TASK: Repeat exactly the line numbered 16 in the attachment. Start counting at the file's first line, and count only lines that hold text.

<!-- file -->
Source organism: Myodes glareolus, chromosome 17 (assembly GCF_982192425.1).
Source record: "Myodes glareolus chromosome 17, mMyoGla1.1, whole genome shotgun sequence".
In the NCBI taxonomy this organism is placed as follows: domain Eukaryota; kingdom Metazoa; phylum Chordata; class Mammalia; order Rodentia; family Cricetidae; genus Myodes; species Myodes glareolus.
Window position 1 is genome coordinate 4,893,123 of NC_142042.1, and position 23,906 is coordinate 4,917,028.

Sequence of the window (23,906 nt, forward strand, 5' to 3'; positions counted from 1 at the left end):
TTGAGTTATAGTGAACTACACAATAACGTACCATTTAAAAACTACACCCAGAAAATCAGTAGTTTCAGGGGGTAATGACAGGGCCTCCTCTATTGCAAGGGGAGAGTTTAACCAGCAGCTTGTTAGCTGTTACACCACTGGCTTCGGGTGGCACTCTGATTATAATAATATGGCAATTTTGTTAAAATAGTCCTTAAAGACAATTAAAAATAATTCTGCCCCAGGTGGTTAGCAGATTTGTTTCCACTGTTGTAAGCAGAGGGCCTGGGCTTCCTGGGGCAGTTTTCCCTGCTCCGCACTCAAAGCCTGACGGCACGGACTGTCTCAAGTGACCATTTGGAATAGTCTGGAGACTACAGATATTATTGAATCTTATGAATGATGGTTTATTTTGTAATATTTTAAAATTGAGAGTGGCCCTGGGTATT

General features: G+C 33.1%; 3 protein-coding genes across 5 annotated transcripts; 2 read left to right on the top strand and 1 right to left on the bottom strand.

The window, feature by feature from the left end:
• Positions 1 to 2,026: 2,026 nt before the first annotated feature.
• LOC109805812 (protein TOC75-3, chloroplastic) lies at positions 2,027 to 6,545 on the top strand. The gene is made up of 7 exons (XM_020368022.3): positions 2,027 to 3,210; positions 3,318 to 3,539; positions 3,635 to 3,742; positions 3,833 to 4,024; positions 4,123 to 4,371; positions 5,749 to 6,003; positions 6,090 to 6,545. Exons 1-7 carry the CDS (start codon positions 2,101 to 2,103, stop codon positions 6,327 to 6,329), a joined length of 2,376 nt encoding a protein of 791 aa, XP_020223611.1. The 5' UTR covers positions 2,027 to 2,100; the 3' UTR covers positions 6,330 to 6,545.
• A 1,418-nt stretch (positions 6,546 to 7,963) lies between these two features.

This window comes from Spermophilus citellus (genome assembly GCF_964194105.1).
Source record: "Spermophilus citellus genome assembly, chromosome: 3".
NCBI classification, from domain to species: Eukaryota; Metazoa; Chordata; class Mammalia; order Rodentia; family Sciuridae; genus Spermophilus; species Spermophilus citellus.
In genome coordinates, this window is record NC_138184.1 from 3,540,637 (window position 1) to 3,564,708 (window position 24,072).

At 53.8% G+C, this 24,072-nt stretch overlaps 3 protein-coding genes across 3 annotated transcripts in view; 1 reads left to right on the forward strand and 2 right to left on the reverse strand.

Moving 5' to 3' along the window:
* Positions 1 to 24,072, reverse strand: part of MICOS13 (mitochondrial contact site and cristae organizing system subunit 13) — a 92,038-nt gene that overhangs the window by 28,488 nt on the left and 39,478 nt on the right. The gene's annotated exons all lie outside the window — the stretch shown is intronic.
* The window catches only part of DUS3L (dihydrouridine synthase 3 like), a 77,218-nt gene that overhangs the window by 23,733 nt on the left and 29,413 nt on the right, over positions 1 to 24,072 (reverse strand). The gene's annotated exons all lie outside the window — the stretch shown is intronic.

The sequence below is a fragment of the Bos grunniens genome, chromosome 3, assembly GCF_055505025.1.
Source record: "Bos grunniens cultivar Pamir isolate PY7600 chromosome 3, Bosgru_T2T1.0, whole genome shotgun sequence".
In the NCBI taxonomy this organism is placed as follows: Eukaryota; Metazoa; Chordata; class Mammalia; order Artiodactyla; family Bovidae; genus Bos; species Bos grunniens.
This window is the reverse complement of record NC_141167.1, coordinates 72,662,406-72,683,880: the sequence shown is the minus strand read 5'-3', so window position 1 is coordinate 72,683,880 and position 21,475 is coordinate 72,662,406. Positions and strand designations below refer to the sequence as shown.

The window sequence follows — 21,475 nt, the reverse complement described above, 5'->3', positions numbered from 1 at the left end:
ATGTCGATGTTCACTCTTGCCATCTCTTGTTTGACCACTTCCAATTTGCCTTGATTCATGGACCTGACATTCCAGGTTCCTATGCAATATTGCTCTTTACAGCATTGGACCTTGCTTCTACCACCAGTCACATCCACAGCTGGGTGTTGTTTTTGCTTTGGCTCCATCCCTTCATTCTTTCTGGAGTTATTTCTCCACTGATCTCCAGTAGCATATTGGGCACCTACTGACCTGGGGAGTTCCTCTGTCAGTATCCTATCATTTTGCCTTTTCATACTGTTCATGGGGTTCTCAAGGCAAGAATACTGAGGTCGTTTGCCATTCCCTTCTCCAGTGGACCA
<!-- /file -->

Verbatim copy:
At 53.8% G+C, this 24,072-nt stretch overlaps 3 protein-coding genes across 3 annotated transcripts in view; 1 reads left to right on the forward strand and 2 right to left on the reverse strand.